PAGE 53

4 5 is now against the faculty in absentia ." 123 Gregory and Ballou stated that since 1970 there has been a growing tendency on the part of legal scholars and student affairs professionals to advance a parenting function that they had gotten away from. 124 The authors recognized that elements that aided the erosion of the applicability of in loco parentis in the 1960s, such as an older student population and a more diverse student body, revealed that the role of the student affairs professional had changed from that of a strict disciplinarian and supervisor of morals to an individual concerned with the intellectual and psychosocial development of the student. 125 Gregory and Ballou also recognized that the validity of in loco parentis depended largely on how broad a definition of the term an individual is willing to apply to in loco parentis For example, Parr and Buchanan contended that the in loco parentis doctrine had evolved to an in loco uteri (in place of the womb) theory in which the parenting function was brought to a broader, "higher level" by incorporating a developmental theory. 126 Gregory and Ballou supported Parr and Buchanan's premise of a new in loco parentis that includes both a broader legal responsibility and a new nurturing and developmental function only vaguely called for in the past. Institutions today can not only be held accountable for the actions of their students, but are 123 Clark Kerr, The Uses of the University (Cambridge, MA: Harvard University Press, 1963): 103-104. 124 Dennis Gregory and Roger Ballou, "In Loco Parentis Reinventis: Is There Still a Parenting Function in Higher Education?," NASPA Journal 24 (Fall 1986): 28. 125 Id. at 29. 126 Parr and Buchanan cited in Gregory and Ballou, "In Loco Parentis," 30.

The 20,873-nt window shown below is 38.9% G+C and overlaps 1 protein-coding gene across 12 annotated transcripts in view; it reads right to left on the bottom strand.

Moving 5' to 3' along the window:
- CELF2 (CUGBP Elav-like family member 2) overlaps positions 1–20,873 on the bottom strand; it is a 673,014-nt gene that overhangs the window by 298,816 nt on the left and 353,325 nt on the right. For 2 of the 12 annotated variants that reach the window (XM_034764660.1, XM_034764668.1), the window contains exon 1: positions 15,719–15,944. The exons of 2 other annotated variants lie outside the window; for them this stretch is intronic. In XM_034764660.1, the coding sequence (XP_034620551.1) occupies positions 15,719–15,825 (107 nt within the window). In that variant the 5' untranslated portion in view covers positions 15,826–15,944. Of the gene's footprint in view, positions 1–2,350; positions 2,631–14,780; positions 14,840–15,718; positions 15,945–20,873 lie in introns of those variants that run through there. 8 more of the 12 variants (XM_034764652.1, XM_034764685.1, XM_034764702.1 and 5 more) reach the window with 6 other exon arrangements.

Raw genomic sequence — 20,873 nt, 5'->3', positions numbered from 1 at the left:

PAGE 54

46 also mandated to provide a full range of services deemed essential to students' intellectual and psychosocial maturation. 127 In 1987, Szablewicz and Gibbs became outspoken proponents of a "new in loco parentis ". They recognized the demise of the traditional in loco parentis in the 1960s yet stated that events and trends of the 1980s demonstrated change in the studentinstitution relationship: Students began to expect their colleges to get them jobs, provide them with tuition assistance students demanded protections against criminal attack and injuries often due to their own carelessness. In short, students began to ask colleges to take care of them much like their parents did. 128 In addition, the authors stated that since students have increasingly brought more negligence suits, they have been asking the courts to make their institution of higher education act as a protector and guardian. 129 Szablewicz and Gibbs provided a discussion of several court cases 130 and concluded: In each case, the court has held that a special relationship between the plaintiffstudent and the defendantuniversity must be demonstrated in order to create a duty, the breach of which causes liability to attach. 131 Szablewicz and Gibbs rejected traditional legal theories such as contract and landlord liability in describing the student-institution relationship and stated "only something 127 Gregory and Ballou, "In Loco Parentis," 30. 128 Szablewicz and Gibbs, "Colleges' Increasing Exposure," 453. 129 idat 457. 130 Bradshaw v. Rawlings, 612 F.2d. 135 (3d Cir. 1979), cert, denied, 446 U.S. 909 (1980); Reylea v. State, 385 So. 2d 1378 (Fla. Ct. App. 4th Dist. 1980); Mullins v. Pine Manor College, 389 Mass. 47, 449 N.E.2d 331 (1983); Peterson v. San Francisco Community College, 36 Cal.3d 799, 685 P. 2d 1193, 205 Cal. Rptr. 842 (1984). 131 Szablewicz and Gibbs, "Colleges' Increasing Exposure," 461.